The Innovation Group’s Mennah Ibrahim Weighs In on a Few Recent Trends from MENA
It’s been a momentous year for the MENA region, spurred by elections, technological breakthroughs and a Saudi shakeup. With all of this recent change we asked Mennah Ibrahim, MEA Director of the Innovation Group, to weigh in on some of the top trends she’s noticed occurring in her region.
In the wake of Lebanon’s recent elections, socially-conscious design is emerging as a pertinent theme as people increasingly demand an active role in shaping the environments they live in. At this year’s Beirut Design Week, artists confronted urban problems of the present and explored solutions for the future in a new, optimistic light. One installation by local designer Tatiana Toutikian, Curious Extrapolations, invited visitors to explore provocative prototypes for the future via imagined scenarios of playing, praying, sharing and dying in the city. In one scenario, the craze for quantifying everything from steps to bites leads to multimedia digital tombstones that monitor decomposition and soil quality after death. In another, pets and plants post regular updates to their social accounts, for a closer understanding of—and therefore kin between—the kingdoms. According to Toutikian, “We have a responsibility not only to imagine the future, but also to imagine how we might change its direction.”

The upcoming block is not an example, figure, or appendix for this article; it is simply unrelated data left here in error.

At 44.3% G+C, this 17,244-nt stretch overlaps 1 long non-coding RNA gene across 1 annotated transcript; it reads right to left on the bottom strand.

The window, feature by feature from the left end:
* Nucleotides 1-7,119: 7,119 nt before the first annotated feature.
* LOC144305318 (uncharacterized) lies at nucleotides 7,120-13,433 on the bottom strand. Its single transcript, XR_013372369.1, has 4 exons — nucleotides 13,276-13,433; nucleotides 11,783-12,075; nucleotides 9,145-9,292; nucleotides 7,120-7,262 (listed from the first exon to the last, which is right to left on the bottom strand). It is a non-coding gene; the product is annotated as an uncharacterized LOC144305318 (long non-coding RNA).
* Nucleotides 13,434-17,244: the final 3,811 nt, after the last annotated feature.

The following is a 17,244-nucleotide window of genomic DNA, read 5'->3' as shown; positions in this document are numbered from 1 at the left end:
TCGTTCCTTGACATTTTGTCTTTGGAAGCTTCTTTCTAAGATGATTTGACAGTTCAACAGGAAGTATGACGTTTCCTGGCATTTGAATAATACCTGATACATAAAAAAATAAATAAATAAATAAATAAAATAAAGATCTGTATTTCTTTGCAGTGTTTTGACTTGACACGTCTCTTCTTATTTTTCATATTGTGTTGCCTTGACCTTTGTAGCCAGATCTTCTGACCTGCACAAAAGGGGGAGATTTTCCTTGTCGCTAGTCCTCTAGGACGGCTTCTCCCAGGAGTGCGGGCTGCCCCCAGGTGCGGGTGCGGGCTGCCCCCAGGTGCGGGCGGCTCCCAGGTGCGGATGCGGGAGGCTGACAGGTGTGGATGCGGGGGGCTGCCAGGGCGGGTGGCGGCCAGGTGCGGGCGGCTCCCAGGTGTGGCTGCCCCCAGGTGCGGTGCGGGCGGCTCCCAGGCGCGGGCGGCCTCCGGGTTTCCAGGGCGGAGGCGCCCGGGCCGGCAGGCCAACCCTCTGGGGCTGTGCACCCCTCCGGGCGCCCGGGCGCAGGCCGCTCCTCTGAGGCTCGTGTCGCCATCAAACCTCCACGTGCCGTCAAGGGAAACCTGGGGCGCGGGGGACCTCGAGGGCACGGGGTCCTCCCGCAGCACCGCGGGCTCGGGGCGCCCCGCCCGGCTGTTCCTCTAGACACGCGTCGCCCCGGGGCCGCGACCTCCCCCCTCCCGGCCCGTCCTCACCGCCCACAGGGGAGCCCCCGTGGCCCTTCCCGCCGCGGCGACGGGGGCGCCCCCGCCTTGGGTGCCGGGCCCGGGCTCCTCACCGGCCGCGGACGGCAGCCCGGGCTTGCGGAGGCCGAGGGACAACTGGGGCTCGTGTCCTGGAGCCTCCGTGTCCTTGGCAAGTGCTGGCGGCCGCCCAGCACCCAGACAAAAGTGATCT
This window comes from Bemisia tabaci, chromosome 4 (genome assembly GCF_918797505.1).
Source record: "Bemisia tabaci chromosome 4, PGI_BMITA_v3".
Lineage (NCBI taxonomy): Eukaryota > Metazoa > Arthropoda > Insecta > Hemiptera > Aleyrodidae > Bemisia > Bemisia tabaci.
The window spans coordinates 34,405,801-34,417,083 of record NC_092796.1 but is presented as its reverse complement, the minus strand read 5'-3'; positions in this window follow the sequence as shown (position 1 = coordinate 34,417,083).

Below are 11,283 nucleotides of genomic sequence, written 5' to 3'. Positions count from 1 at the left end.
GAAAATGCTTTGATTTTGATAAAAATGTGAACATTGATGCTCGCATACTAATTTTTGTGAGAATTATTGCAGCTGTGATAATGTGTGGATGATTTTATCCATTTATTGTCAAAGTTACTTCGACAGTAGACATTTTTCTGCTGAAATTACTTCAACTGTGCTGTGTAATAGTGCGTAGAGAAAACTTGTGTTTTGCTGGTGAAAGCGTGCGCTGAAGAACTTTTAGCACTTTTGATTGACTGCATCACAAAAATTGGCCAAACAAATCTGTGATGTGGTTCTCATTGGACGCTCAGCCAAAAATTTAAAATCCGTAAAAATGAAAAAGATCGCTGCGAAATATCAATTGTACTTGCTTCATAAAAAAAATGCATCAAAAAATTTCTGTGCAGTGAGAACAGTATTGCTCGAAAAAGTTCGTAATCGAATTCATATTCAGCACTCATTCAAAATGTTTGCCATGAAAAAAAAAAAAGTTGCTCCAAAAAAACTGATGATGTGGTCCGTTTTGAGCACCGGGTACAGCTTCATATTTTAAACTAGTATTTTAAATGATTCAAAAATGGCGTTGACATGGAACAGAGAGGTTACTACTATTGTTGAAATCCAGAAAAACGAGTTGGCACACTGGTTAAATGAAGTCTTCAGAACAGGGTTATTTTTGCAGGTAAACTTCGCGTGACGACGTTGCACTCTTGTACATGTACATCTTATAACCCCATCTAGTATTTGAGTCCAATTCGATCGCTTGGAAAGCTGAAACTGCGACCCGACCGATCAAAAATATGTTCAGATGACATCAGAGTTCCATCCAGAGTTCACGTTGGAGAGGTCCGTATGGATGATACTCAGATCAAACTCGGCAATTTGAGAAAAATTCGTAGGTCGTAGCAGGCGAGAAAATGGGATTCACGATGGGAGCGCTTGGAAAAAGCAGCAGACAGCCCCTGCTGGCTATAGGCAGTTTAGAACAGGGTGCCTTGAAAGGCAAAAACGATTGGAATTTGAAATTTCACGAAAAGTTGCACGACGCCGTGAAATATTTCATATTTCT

In Saudi Arabia, today’s luxury reality is far less elitist, spurred by dynamic female customers balancing new freedoms, attitudes and demands. Individualism is fast-rising, and women are selling their own narratives through their purchases (luxury included) in what can only be described as a mix of both culture and couture. Saudi designer Arwa Al Banawi’s recent collection takes inspiration from the Arabian Desert with pieces paired with traditionally woven Bedouin fabric. For newly empowered women, status is taking on new meaning; jewelry and statement pieces are coming to represent celebrations of personal achievement and landmark moments as opposed to symbols of wealth. Women are also using the versatility of new fashion freedom to project unique personas, with 76% opting for aspiring brands that share their future ambition. To commemorate the lifting of the driving ban, Saudi luxury label Hindamme released a jacket with the date the ban ended, June 24, emblazoned in both English and Arabic as a souvenir of this historic mindset shift.
For food, scent is now being seen through the lens of experience culture. It’s now thought of as a shared experience and an intellectual pursuit all in one—or, failing that, something to share on Instagram. To mark the launch of Perfumery & Co. at The Dubai Mall, scent critic Chandler Burr curated the Art of Scent Exhibition, an immersive olfactory journey inspired by the Gulf desert, where the works of art are perfumes. “I focused on whether the perfume is aesthetically interesting, does the art show mastery of the medium and whether it elicits emotion from the observer,” says Burr of his 11 internationally curated scents. “This new art medium is extraordinary because perfume is not something one would normally critique,” adds Burr. “In the next two decades, we are going to understand that works of art created in scent are as multidimensional as other mediums.”
To download the MENA region’s Future100 Report for 2018, click here.